Findings on compounds that block SARS-COV-2 viral replication may offer a promising starting point for further development of treatments to address the ongoing, devastating novel coronavirus pandemic.
TUCSON, Ariz. – A researcher at the University of Arizona College of Pharmacy has identified four compounds that block the viral replication cycle of SARS-CoV-2, the pathogen that causes COVID-19, providing a promising starting point for further development of potential treatments for this devastating disease.
For several years, Jun Wang, PhD, assistant professor of pharmacology and toxicology, has been studying respiratory viruses, including Influenza A and B. His expertise in antivirals allowed him to quickly transition some of his laboratory resources to focus on new projects, seeking to speed up the drug-discovery efforts to combat COVID-19.
“Given our promising preliminary data, we are applying structure-based drug design to further optimize the existing compounds to push the efficacy to the limit,” Dr. Wang said.
The primary function of a virus is to replicate by interacting with a host cell. Viral infections are caused when a virus introduces its genetic materials into the cells of its host, “hijacking” the cell’s internal machinery to make more copies of itself. During viral replication, a virus will express a number of proteins, each one playing a different role in the replication cycle. By blocking or inhibiting any one of these proteins the virus loses the ability to replicate, effectively stopping it in its tracks.
In his laboratory team’s study, Dr. Wang focused on finding compounds that inhibited the viral main protease (Mpro), an attractive drug target among coronaviruses because of its essential role in the viral replication cycle. Inhibiting the activity of this enzyme blocks viral replication, preventing the virus from infecting more cells, spreading to a new host and making more people sick.
“It’s just like a car – to run smoothly, every part of the car needs to function properly,” Dr. Wang explained. “If you take out any one key part, the car will stop. This is the same way antivirals work.”
Dr. Wang’s lab identified four compounds: boceprevir, GC-376, and calpain inhibitors II and XII, which demonstrated significant antiviral activity against SARS-CoV-2. Boceprevir, an FDA-approved compound used to treat Hepatitis C, already has been through Phase 1 clinical trials. Its effective dose, formulation and toxicity profile are well-known making, making it easier for clinicians to begin scheduling clinical trials to evaluate its benefit for COVID-19 patients.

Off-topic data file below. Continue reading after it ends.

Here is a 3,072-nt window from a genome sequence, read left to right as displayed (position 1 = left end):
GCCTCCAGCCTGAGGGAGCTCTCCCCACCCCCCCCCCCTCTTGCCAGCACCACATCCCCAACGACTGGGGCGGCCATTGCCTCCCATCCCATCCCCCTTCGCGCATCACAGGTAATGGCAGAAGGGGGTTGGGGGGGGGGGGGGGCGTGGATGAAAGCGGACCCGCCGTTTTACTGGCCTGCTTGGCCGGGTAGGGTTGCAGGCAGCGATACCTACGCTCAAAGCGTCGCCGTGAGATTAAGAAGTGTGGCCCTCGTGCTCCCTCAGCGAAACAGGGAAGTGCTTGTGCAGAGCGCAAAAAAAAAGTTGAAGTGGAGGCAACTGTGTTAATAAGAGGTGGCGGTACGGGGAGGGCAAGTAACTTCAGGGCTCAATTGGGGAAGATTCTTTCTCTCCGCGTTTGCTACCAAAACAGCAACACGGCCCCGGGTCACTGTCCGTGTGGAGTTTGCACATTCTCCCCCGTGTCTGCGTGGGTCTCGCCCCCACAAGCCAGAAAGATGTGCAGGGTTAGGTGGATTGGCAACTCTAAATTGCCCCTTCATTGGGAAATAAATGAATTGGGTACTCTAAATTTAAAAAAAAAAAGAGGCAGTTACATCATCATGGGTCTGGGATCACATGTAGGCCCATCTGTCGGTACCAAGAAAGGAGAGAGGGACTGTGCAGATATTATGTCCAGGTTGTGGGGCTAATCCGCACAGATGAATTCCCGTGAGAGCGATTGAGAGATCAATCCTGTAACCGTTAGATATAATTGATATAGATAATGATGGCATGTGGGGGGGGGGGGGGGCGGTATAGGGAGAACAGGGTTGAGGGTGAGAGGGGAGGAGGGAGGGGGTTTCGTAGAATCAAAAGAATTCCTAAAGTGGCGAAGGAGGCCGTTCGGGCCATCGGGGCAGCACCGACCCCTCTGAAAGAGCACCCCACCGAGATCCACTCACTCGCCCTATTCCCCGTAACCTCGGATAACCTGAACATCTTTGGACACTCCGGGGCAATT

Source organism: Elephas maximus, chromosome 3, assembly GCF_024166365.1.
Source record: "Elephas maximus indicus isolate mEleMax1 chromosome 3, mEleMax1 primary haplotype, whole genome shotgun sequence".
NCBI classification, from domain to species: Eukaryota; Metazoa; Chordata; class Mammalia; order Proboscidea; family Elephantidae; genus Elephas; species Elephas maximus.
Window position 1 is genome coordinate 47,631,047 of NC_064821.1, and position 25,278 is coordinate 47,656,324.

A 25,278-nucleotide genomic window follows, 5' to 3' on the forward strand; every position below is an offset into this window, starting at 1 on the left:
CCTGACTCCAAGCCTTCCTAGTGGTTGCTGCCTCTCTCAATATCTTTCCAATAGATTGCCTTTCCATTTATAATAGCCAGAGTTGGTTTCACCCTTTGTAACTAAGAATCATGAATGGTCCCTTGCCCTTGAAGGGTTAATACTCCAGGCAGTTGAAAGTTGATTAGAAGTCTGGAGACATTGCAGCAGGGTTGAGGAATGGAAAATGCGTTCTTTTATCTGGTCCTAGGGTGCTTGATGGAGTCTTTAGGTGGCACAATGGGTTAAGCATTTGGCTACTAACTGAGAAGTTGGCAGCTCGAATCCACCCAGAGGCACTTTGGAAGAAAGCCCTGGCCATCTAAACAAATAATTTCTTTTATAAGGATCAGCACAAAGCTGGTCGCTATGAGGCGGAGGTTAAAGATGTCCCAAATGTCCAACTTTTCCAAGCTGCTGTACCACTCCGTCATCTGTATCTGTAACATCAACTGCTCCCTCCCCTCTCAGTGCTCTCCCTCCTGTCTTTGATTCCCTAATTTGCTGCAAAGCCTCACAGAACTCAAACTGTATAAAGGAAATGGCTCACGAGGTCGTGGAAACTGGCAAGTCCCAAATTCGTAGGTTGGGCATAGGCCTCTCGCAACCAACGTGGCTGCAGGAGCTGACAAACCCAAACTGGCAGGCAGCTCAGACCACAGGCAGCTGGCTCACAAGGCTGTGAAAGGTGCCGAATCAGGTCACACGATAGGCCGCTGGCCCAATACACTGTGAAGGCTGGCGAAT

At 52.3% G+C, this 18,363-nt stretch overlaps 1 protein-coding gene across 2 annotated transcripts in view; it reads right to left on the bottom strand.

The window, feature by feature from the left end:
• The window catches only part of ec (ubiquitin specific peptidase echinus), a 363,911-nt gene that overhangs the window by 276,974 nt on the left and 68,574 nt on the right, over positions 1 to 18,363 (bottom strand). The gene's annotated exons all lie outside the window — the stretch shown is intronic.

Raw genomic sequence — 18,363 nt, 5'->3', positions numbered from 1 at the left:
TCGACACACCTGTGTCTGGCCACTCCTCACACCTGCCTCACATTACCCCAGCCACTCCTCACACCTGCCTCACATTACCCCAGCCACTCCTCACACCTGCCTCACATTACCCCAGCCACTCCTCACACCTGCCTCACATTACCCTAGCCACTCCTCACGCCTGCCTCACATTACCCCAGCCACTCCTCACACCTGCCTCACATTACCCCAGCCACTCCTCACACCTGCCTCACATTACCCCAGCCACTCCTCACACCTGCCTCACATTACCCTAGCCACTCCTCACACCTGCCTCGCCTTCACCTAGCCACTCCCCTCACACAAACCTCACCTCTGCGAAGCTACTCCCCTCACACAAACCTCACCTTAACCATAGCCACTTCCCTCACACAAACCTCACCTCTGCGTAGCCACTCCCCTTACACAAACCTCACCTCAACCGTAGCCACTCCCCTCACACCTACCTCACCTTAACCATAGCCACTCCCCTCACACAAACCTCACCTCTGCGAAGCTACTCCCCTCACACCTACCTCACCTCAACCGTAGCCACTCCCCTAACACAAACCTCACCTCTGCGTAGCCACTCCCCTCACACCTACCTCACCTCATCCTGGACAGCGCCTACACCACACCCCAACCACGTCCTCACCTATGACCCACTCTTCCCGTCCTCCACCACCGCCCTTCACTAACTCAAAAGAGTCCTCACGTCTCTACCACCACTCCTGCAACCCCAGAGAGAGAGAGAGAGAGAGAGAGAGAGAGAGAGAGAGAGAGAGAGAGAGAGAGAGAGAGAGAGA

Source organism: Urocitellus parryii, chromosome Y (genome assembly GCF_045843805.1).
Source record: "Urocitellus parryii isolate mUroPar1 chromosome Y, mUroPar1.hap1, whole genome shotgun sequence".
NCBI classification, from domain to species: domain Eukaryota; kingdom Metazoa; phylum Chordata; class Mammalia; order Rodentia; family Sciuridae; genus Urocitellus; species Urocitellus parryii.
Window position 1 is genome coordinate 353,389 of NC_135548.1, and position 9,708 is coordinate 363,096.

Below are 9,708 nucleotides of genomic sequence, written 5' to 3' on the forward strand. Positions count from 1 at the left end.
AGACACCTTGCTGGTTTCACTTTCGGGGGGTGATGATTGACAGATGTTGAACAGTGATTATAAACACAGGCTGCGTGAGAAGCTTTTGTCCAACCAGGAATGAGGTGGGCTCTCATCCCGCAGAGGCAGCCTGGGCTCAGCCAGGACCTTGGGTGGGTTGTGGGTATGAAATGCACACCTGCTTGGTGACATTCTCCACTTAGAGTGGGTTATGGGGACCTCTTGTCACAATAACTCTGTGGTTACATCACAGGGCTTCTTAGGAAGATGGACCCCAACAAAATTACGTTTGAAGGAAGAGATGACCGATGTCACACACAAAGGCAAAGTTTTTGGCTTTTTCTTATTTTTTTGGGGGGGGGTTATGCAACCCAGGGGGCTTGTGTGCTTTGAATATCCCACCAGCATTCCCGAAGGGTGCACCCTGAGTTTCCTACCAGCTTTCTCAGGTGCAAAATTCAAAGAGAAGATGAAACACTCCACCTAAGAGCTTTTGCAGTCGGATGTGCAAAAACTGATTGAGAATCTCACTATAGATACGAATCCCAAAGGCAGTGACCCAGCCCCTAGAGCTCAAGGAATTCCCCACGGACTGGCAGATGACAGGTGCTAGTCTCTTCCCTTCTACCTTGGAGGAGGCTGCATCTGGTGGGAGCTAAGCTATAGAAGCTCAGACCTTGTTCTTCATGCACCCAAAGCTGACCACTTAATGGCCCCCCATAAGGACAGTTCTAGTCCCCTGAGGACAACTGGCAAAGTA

In addition, GC-376, an investigational veterinary drug for treatment of feline infectious peritonitis in cats, also showed promising antiviral activity against SARS-CoV-2 as well as displaying favorable interactions between the body and the drug. Having already demonstrated efficacy in animal-model studies, this compound is ready to be tested in relevant SARS-CoV-2 animal models.
Dr. Wang’s team now is working to find collaborators who can help evaluate the efficacy of both Boceprevir and GC-376 in animal models. As his team waits, his laboratory is exploring the potential for developing their own similar – yet distinct – molecules to test against SARS-CoV-2.
Dr. Wang also is working with Tech Launch Arizona, the commercialization arm of the UArizona that helps move innovations from idea to lab to market, to help patent use of these compounds against SARS-CoV-2.
Learn more about this invention here: Bioactive Compounds for Use in Inhibiting SARS-CoV-2 Viral Replication.
This project was partially funded by NIH/NIAID grant R01-AI147325.
Jun Wang, PhD, 520-626-1366, firstname.lastname@example.org
Ali Bridges, 404-824-6293, email@example.com
About the University of Arizona College of Pharmacy
The University of Arizona College of Pharmacy is the premier pharmacy college in the Southwest, and one of the top in the nation, focused on drug discovery, toxicology, pharmaceutics, health outcomes and sciences, pharmaceutical education and research through interprofessional training and collaborative public/private partnerships. Preparing pharmacists and pharmaceutical scientists in undergraduate, professional, graduate and post-doctoral programs, the college embraces an entrepreneurial spirit, providing tailored educational opportunities to broaden students’ experiences. Established 72 years ago as the first health sciences college at UArizona, the college has a long history of improving science and health, both in Arizona and around the world. It is currently ranked No. 8 among the nation’s 143 colleges of pharmacy by the American Association of Colleges of Pharmacy. For more information: pharmacy.arizona.edu
About the University of Arizona Health Sciences
The University of Arizona Health Sciences is the statewide leader in biomedical research and health professions training. The UArizona Health Sciences includes the Colleges of Medicine (Tucson and Phoenix), Nursing, Pharmacy, and the Mel and Enid Zuckerman College of Public Health, with main campus locations in Tucson and the growing Phoenix Biomedical Campus in downtown Phoenix. From these vantage points, the Health Sciences reaches across the state of Arizona and the greater Southwest to provide cutting-edge health education, research and community outreach services. A major economic engine, the Health Sciences employs nearly 5,000 people, has approximately 4,000 students and 900 faculty members, and garners $200 million in research grants and contracts annually. For more information: uahs.arizona.edu